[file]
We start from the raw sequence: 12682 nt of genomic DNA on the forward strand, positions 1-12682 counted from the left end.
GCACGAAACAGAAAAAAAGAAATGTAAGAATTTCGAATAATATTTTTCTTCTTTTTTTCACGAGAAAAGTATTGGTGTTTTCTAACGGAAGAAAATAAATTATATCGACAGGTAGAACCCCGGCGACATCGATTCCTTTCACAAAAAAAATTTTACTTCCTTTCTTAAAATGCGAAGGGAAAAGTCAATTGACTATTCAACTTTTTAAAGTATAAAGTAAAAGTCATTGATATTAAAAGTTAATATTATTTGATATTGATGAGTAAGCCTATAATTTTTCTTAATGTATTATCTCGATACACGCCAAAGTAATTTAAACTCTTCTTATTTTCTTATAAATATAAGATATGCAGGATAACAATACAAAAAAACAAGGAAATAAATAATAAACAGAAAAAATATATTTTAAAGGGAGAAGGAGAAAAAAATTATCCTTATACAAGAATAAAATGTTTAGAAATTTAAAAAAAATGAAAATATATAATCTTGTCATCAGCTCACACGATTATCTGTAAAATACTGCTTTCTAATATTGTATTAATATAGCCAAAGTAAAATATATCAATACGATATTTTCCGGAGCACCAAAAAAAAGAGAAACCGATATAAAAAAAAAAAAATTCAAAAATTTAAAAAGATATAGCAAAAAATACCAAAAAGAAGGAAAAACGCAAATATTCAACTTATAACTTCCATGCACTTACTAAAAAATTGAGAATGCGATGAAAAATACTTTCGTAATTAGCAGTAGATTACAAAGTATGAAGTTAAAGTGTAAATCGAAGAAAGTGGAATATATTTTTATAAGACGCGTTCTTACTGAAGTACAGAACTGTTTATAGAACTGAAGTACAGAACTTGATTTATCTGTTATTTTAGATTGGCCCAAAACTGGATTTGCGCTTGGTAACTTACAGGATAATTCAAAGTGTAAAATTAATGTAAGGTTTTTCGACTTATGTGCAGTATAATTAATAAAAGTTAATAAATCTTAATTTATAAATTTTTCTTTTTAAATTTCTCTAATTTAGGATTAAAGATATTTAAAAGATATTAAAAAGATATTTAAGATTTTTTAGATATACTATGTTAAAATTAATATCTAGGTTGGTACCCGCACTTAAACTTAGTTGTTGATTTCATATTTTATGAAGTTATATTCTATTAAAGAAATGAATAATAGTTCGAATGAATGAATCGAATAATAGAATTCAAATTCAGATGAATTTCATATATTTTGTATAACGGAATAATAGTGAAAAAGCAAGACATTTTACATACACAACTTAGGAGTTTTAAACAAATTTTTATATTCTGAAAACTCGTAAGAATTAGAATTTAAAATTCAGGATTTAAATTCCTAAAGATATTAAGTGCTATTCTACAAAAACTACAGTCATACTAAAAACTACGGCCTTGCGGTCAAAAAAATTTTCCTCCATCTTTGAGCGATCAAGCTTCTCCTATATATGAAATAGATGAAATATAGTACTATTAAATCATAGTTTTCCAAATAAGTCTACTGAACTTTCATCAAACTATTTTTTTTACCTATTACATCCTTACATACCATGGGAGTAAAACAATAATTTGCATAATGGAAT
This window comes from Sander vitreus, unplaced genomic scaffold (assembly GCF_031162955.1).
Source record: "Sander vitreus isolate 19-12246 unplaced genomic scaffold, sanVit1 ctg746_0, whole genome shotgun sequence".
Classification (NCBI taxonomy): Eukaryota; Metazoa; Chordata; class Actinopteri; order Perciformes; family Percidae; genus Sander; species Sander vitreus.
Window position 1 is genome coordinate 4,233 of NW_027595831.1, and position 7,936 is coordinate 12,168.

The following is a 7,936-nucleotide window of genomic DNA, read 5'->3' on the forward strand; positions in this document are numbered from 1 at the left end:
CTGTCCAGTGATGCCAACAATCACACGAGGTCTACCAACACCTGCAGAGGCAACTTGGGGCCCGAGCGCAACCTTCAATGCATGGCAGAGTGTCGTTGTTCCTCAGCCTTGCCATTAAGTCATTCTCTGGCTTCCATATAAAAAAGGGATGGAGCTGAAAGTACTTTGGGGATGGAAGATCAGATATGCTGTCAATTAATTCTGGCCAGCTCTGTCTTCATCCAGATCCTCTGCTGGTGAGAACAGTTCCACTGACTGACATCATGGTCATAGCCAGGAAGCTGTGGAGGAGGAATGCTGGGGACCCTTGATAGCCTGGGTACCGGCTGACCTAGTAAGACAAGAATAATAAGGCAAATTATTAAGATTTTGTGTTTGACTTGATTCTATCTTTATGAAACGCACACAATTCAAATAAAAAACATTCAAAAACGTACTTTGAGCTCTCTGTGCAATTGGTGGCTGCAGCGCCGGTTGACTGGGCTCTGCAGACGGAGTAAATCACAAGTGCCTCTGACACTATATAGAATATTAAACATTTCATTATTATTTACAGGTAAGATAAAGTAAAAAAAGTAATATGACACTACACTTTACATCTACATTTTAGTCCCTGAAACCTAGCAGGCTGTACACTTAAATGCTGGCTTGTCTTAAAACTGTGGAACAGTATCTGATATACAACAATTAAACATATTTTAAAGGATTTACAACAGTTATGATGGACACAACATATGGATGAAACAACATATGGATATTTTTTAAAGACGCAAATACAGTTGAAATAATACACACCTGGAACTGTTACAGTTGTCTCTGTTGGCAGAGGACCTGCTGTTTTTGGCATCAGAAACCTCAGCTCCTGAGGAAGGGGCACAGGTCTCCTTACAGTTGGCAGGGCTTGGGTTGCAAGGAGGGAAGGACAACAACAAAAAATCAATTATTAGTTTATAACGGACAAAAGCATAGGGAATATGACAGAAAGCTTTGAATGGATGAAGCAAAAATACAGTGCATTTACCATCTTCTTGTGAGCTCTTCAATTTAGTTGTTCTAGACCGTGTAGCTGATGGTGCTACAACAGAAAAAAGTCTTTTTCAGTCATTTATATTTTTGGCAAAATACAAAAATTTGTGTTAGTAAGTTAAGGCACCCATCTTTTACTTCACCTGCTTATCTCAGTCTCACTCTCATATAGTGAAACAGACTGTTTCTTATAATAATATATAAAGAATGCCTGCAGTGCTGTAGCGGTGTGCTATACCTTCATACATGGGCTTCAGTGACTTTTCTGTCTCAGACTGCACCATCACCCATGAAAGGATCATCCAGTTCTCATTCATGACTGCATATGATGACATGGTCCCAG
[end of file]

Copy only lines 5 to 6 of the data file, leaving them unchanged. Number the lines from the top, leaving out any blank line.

Classification (NCBI taxonomy): Eukaryota; Metazoa; Chordata; class Actinopteri; order Perciformes; family Percidae; genus Sander; species Sander vitreus.
Window position 1 is genome coordinate 4,233 of NW_027595831.1, and position 7,936 is coordinate 12,168.